Being Real Is Better Than Being Perfect
 
Michelle Baca

When we teach sessions on leadership development, we introduce our participants to a list of leadership attributes that represent the characteristics most cited as being desirable in a leader.  We frequently ask our audiences to look at our Leadership Attributes list to see if there is anything on it that they don’t like and don’t think should be included on the list. Almost always, someone chooses the attribute of “vulnerability.”  Most people associate vulnerability with weakness and view it as a negative and undesirable trait to have.  But, as a personality characteristic, it demonstrates your humanity, being “real” with people, and not trying to portray a false image of perfection.  It is true that many definitions of the word reference susceptibility and portray it as indicating weakness.  But, the term can also refer to a person who lets their guard down, leaving themselves open to censure or criticism.

About eight years ago, I became a certified coach and when I completed my training program, my instructor, Eddie gave me some positive feedback about my coaching style and said “You have a vulnerability in your voice that I don’t often see, even in very experienced coaches.”  I take this as a compliment and attribute it to the fact that when I am coaching my clients, I don’t believe that I have all of the answers.  In fact, I believe that they know themselves and what they need to do better than anyone else and my job is to help them uncover those answers.

Sometimes being vulnerable is about releasing the need to know everything and to be right, admitting that you have made a mistake, or having the courage to ask for help.  How vulnerable are you with your team?  Are you willing to reveal the areas in which you are challenged so that others can be more informed when working with you and offer their assistance and support?  If you would like your team members to be more supportive, consider that you may need to be the first to be truly vulnerable – which is what effective leaders do.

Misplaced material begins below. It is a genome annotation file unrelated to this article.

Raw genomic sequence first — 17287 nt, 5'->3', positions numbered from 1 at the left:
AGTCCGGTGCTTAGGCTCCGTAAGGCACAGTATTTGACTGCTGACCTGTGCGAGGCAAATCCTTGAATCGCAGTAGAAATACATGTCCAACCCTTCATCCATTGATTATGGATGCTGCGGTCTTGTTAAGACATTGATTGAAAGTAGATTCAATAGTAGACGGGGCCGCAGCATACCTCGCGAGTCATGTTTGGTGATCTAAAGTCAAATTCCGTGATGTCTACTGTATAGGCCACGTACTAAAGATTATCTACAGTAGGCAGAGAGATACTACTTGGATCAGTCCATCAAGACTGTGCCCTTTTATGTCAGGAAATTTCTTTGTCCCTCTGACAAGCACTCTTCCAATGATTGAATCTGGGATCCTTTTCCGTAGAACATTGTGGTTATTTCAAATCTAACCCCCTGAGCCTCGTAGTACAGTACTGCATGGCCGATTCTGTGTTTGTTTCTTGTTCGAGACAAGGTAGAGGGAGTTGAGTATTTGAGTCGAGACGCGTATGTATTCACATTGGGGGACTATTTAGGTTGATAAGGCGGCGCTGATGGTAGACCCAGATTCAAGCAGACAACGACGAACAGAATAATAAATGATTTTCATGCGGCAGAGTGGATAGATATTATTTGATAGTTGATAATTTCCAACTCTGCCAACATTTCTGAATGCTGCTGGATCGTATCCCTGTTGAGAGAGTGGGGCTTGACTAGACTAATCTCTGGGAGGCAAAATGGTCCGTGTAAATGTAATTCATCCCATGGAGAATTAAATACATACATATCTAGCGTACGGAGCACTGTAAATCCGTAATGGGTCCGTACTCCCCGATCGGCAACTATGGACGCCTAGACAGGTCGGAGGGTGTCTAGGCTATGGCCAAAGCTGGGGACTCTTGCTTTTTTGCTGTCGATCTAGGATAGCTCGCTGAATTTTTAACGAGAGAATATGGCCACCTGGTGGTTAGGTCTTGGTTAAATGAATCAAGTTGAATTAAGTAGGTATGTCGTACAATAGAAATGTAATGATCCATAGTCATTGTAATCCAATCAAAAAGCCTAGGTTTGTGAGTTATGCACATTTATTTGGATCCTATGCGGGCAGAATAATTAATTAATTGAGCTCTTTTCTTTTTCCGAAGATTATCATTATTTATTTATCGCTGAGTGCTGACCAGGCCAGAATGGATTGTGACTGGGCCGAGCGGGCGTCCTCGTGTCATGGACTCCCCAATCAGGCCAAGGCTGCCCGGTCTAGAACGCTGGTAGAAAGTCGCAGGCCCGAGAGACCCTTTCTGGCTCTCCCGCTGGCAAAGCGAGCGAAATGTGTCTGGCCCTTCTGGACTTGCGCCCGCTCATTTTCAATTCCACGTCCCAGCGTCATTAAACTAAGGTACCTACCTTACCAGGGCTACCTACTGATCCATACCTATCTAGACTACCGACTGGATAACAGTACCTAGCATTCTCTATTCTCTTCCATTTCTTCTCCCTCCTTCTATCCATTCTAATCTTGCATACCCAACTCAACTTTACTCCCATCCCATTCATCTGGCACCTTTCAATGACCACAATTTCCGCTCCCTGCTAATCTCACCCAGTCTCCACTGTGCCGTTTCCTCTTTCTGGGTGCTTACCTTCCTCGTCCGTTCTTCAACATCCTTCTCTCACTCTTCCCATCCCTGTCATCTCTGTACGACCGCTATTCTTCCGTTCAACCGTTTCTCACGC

When you demonstrate vulnerability as a leader, you are a more relatable leader.  You can actually endear people to you, and inspire them because when you develop relatedness, you become the kind of leader that they can aspire to be.  However, if you put on a perfect façade, your people may think to themselves, “Oh, I could never be like that.”  It is unfortunate when the people that look up to you don’t believe that they could ever fill your shoes.  As Ralph Nader once said, “The function of leadership is to produce more leaders, not more followers.” 

As uncomfortable as it might sometimes feel, challenge yourself to let your guard down occasionally and reveal something about yourself to others.  Aim to create a space where people feel comfortable and natural around you so that they may let their guard down as well.  And remember, even Superman had his areas of vulnerability– Lois Lane and Kryptonite!

What is your perception of vulnerability?  Can you see how it could be a positive trait to have?  Let us know what you think by submitting a comment. We would love to hear your thoughts on the subject! 

Warm regards, 

Michelle Baca

 

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2 Responses
  • Howard Wolosky on June 30, 2011

    Michelle,
    Wonderful piece. Totally agree with all that you say.
    Two points:
    One is an observation about perfection in the context of parents (leaders by deafult)and children. It is a quote from Life Is What You Make It by Peter Buffett. “It’s hard to be a parent and it’s hard to be a child, and there’s no such thing as being perfect in either role. (In fact, it’s probably when people try to be perfect that things like hypocrisy and nervous breakdowns happen!)”
    The second point is when a leader shows vulnerability and the possibility of being wrong effective communication and transparency within an organization is encouraged.
    All the best,
    Howard

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  • Michelle Baca
    Michelle Baca on July 5, 2011

    Thank You Howard! We are all for transparency and effective communication. Regarding point number one – I couldn’t agree more and you’re right, sometimes I start to feel a little insecure about not being able to make beautiful braids with my daughters hair or make french toast like the other moms do but then I remember what’s really important and feel totally secure knowing that I love her more than anything and that’s what really counts. Although, I’m also all for continuous improvement, so I learned how to make a perfect ballerina bun by watching YouTube!

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